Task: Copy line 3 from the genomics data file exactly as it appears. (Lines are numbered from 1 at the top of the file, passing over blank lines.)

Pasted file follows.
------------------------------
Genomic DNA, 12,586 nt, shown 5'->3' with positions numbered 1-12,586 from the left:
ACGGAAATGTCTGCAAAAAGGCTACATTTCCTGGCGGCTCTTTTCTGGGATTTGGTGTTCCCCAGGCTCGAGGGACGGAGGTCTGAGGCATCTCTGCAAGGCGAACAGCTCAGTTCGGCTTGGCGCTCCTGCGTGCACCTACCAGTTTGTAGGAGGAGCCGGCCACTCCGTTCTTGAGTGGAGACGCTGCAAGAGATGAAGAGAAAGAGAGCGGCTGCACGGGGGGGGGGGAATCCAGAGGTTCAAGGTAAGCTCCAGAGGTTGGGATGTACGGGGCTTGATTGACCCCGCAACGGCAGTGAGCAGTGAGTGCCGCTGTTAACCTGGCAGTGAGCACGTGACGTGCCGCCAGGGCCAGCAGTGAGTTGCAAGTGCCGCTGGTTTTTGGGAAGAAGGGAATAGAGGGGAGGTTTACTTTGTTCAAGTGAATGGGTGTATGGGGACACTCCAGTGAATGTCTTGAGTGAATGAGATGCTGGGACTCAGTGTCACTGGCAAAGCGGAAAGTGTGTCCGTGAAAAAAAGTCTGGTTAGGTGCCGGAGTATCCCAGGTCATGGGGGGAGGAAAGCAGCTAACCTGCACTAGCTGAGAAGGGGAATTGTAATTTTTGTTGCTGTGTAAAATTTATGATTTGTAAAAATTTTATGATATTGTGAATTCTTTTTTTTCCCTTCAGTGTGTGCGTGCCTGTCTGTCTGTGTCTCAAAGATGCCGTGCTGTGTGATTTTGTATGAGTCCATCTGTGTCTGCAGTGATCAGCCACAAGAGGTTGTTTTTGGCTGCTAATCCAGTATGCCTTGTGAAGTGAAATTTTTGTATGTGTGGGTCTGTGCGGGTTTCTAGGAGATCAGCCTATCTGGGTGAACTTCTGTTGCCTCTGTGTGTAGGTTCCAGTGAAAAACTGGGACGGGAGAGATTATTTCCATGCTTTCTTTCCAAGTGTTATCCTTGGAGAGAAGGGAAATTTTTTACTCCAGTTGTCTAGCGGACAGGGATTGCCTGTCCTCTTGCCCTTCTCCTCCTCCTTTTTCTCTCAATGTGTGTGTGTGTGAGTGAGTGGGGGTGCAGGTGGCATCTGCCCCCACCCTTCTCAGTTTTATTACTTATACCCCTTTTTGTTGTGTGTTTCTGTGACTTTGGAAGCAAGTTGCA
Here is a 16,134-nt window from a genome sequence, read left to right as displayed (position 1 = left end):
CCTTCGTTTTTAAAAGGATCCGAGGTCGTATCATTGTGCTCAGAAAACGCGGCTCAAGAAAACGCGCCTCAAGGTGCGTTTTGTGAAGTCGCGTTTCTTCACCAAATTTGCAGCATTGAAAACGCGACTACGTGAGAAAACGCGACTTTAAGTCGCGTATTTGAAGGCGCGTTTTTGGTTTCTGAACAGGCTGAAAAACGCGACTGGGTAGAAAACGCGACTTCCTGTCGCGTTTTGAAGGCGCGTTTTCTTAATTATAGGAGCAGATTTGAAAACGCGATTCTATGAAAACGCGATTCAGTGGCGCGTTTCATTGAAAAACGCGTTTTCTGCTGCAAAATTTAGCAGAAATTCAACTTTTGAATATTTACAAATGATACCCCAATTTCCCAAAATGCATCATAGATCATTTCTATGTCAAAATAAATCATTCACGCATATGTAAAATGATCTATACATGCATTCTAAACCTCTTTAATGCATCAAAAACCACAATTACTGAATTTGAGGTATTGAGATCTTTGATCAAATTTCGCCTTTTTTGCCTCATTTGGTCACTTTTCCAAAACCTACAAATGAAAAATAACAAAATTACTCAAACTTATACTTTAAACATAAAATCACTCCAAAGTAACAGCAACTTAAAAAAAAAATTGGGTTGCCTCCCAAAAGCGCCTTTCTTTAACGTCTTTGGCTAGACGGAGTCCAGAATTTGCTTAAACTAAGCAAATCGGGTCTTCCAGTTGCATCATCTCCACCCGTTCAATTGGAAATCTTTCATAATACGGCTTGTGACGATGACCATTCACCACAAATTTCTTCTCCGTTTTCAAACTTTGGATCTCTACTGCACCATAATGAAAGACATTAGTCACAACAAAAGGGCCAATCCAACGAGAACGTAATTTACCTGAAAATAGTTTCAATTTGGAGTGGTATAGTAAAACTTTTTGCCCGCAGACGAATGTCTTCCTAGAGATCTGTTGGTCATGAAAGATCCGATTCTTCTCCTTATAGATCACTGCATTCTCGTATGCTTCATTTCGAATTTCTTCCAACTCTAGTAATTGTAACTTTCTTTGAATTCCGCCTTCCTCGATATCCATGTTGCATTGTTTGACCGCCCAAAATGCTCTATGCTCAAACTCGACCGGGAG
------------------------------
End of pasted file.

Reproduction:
Here is a 16,134-nt window from a genome sequence, read left to right as displayed (position 1 = left end):